Applicants are required to submit a descriptive resume of no more than three typed pages. Please include details about your educational background, honor societies, scholarships, work history, military service, extracurricular activities, public/community service, honors and awards, publications, foreign language proficiencies, and any other significant achievements and involvements. As to work history, include a complete and chronological list of positions (including organization name, dates of employment, and hours worked).

Character & Fitness

On the application for admission, applicants will find several questions relating to criminal history and academic discipline. If an applicant answers “yes” to any question in the character and fitness section, he must provide an attachment explaining that response and providing full details about his actions and the charges or sanctions against him. For any charges that must be reported, an applicant must include the original charge, indicate the level of felony or misdemeanor, final disposition of case (including level of charge in negotiated plea and sentencing). 

In addition to a bar examination, there are character, fitness, and other qualifications for admission to the bar in every U.S. jurisdiction. Applicants are encouraged to determine the requirements for any jurisdiction in which they intend to seek admission by contacting the jurisdiction. Addresses for all relevant agencies are available through the National Conference of Bar Examiners. See qualifications specific to Nebraska.

Letters of Recommendation

Letters of recommendation evaluate the applicant’s prospect for success in law school and in the legal profession. The most helpful letters of recommendation are those that address the applicant’s academic background, analytical abilities, communication skills, and strength of character.

Each applicant must submit at least two, but no more than three, letters of recommendation.

To ensure letters of recommendation are considered during the application review process, submit them directly to LSAC for inclusion in the applicant’s Credential Assembly Service (CAS) report. They should be on file with LSAC when the application is submitted. Please visit LSAC’s CAS to learn more.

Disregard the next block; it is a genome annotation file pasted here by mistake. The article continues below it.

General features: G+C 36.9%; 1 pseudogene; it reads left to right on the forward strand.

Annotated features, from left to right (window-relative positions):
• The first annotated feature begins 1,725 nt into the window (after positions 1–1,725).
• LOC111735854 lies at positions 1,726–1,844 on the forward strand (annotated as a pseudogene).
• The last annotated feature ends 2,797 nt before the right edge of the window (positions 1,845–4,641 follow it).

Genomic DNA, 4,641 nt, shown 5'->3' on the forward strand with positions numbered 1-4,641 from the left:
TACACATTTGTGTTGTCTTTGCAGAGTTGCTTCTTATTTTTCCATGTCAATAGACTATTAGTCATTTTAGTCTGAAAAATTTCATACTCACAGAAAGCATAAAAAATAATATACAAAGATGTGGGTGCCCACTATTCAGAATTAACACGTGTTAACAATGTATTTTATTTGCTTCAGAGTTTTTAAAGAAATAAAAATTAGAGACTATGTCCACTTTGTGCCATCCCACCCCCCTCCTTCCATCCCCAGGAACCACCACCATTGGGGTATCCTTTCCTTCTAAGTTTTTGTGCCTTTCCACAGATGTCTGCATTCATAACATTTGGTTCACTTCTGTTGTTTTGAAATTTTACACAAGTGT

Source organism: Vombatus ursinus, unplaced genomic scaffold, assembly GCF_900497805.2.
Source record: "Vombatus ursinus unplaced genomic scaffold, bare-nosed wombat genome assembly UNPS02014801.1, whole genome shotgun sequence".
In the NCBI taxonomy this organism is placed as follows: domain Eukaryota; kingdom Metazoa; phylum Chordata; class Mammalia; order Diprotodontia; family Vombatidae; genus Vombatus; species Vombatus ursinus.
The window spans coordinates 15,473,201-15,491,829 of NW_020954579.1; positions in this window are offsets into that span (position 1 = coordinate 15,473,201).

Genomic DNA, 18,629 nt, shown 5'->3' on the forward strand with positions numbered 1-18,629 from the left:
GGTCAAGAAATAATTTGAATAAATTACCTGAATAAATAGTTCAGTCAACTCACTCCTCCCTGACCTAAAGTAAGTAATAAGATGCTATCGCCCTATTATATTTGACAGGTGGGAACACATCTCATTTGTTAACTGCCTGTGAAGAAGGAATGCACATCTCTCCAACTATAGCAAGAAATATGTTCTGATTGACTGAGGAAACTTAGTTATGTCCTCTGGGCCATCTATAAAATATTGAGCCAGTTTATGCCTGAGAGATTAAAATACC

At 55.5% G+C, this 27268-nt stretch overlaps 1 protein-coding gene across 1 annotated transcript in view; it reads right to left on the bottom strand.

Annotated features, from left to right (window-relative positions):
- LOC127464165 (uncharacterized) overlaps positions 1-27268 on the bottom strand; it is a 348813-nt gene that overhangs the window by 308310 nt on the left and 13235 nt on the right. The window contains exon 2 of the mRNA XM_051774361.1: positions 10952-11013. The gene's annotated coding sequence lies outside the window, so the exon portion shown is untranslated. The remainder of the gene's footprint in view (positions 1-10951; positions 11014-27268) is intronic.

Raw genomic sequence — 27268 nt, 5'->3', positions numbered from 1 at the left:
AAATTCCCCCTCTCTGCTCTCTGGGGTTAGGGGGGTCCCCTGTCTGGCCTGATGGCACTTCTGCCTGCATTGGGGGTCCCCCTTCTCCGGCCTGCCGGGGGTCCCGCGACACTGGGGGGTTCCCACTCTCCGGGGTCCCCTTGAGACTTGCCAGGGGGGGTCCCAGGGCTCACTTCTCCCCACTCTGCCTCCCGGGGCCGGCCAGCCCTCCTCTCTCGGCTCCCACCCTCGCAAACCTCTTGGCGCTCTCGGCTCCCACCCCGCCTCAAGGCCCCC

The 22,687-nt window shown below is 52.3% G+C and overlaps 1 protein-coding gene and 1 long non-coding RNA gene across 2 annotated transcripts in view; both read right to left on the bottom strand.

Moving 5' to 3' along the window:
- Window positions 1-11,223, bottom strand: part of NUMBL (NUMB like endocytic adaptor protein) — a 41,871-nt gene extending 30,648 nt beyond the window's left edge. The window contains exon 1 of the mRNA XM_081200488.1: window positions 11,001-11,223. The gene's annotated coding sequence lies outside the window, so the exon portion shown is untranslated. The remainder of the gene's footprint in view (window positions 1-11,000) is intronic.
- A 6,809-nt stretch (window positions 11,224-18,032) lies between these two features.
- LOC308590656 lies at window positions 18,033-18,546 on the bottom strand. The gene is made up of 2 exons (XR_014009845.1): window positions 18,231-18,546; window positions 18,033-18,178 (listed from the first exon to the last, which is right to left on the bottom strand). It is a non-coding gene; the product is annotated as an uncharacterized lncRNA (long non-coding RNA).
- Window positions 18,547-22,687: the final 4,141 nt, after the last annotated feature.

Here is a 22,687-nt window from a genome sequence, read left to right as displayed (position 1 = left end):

Supplemental Statements

Some students may wish to address deficiencies in their academic history or performance on standardized tests. This should be done in separate addenda, and should not exceed one double-spaced, typed page.

Availability of the Annual Security and Fire Safety Report

The safety and well-being of students, faculty, and staff are primary considerations at Creighton University. The Creighton University Annual Security and Fire Safety Report is published in compliance with the Jeanne Clery Disclosure of Campus Security Policy and Campus Crime Statistics Act and Violence Against Women Act. This report includes statistics for the previous three years concerning reported crimes and fires, as well as institutional policies concerning alcohol and drug use, crime prevention, fire safety, crime reporting, and other matters. This legislation seeks to make college campuses safer through the disclosure of such information, and to assist applicants in making enrollment or employment decisions based upon that criteria.

You may download a copy of this report by accessing the following website: Annual Security and Fire Safety Report. You may also obtain a free paper copy of the report at the Public Safety office at 2222 Burt Street, Omaha, NE 68178, or by contacting Public Safety at 402.280.2104.